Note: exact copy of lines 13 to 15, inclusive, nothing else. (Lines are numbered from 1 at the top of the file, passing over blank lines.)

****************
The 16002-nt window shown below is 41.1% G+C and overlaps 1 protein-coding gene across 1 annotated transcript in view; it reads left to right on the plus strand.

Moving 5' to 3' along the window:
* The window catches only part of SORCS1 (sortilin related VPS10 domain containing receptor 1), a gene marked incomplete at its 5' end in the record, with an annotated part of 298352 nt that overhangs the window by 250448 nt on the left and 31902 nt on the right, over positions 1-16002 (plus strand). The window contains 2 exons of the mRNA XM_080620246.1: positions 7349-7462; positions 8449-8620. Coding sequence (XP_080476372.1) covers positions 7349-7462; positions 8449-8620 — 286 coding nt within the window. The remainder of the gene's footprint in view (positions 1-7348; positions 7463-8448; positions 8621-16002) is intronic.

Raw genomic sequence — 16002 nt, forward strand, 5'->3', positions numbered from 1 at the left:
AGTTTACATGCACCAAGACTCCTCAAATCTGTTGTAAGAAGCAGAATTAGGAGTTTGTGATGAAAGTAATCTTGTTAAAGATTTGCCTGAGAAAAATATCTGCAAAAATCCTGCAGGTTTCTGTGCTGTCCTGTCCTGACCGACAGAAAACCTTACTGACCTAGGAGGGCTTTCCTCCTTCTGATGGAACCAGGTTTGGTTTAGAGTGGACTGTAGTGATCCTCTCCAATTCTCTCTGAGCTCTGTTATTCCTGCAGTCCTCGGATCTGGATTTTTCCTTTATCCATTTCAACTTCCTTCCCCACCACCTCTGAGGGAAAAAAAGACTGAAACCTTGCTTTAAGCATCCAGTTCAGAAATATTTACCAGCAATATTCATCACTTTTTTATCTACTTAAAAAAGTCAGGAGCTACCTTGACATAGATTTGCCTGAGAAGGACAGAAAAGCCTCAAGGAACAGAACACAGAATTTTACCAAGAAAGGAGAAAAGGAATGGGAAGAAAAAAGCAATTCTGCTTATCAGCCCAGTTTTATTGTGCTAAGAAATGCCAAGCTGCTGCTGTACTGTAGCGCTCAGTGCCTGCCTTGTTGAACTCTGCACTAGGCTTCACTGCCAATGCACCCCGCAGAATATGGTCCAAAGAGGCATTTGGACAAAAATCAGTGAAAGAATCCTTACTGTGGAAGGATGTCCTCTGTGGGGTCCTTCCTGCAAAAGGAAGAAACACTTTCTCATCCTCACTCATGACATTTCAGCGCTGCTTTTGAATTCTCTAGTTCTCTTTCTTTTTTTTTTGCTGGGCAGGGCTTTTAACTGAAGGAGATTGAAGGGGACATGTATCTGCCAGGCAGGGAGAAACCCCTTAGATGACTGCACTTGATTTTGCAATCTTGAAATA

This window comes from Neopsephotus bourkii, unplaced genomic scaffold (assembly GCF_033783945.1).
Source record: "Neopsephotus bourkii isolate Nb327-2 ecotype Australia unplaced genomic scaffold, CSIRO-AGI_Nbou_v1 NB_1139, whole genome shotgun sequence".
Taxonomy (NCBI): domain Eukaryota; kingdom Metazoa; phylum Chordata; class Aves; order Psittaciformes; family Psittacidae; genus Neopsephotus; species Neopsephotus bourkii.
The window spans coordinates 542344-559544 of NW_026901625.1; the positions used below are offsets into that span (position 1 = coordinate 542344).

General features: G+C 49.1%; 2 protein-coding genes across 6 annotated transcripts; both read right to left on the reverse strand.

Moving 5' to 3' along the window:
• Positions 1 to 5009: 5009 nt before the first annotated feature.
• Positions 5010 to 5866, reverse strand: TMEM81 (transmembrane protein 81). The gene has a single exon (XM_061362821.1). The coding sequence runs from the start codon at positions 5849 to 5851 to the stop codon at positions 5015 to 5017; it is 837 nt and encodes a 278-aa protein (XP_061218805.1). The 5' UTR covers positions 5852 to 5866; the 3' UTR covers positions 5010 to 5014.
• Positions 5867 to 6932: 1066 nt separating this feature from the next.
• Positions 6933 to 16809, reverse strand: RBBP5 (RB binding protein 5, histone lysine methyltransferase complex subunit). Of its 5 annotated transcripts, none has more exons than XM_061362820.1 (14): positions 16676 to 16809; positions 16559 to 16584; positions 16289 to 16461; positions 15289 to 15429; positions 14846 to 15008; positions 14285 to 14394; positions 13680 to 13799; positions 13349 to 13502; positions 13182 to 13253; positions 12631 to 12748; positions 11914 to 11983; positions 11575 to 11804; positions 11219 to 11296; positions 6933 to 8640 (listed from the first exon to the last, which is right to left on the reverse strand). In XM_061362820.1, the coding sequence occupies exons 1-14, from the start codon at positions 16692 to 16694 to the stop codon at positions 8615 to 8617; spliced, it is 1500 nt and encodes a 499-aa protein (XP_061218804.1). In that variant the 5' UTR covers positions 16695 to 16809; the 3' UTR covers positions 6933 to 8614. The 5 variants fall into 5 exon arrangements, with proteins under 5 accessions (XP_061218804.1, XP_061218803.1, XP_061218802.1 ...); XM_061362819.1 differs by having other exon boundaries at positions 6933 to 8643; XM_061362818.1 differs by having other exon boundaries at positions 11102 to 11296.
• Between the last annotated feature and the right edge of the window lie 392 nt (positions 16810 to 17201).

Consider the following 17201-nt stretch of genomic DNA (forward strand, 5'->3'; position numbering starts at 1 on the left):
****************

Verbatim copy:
• Positions 5010 to 5866, reverse strand: TMEM81 (transmembrane protein 81). The gene has a single exon (XM_061362821.1). The coding sequence runs from the start codon at positions 5849 to 5851 to the stop codon at positions 5015 to 5017; it is 837 nt and encodes a 278-aa protein (XP_061218805.1). The 5' UTR covers positions 5852 to 5866; the 3' UTR covers positions 5010 to 5014.
• Positions 5867 to 6932: 1066 nt separating this feature from the next.
• Positions 6933 to 16809, reverse strand: RBBP5 (RB binding protein 5, histone lysine methyltransferase complex subunit). Of its 5 annotated transcripts, none has more exons than XM_061362820.1 (14): positions 16676 to 16809; positions 16559 to 16584; positions 16289 to 16461; positions 15289 to 15429; positions 14846 to 15008; positions 14285 to 14394; positions 13680 to 13799; positions 13349 to 13502; positions 13182 to 13253; positions 12631 to 12748; positions 11914 to 11983; positions 11575 to 11804; positions 11219 to 11296; positions 6933 to 8640 (listed from the first exon to the last, which is right to left on the reverse strand). In XM_061362820.1, the coding sequence occupies exons 1-14, from the start codon at positions 16692 to 16694 to the stop codon at positions 8615 to 8617; spliced, it is 1500 nt and encodes a 499-aa protein (XP_061218804.1). In that variant the 5' UTR covers positions 16695 to 16809; the 3' UTR covers positions 6933 to 8614. The 5 variants fall into 5 exon arrangements, with proteins under 5 accessions (XP_061218804.1, XP_061218803.1, XP_061218802.1 ...); XM_061362819.1 differs by having other exon boundaries at positions 6933 to 8643; XM_061362818.1 differs by having other exon boundaries at positions 11102 to 11296.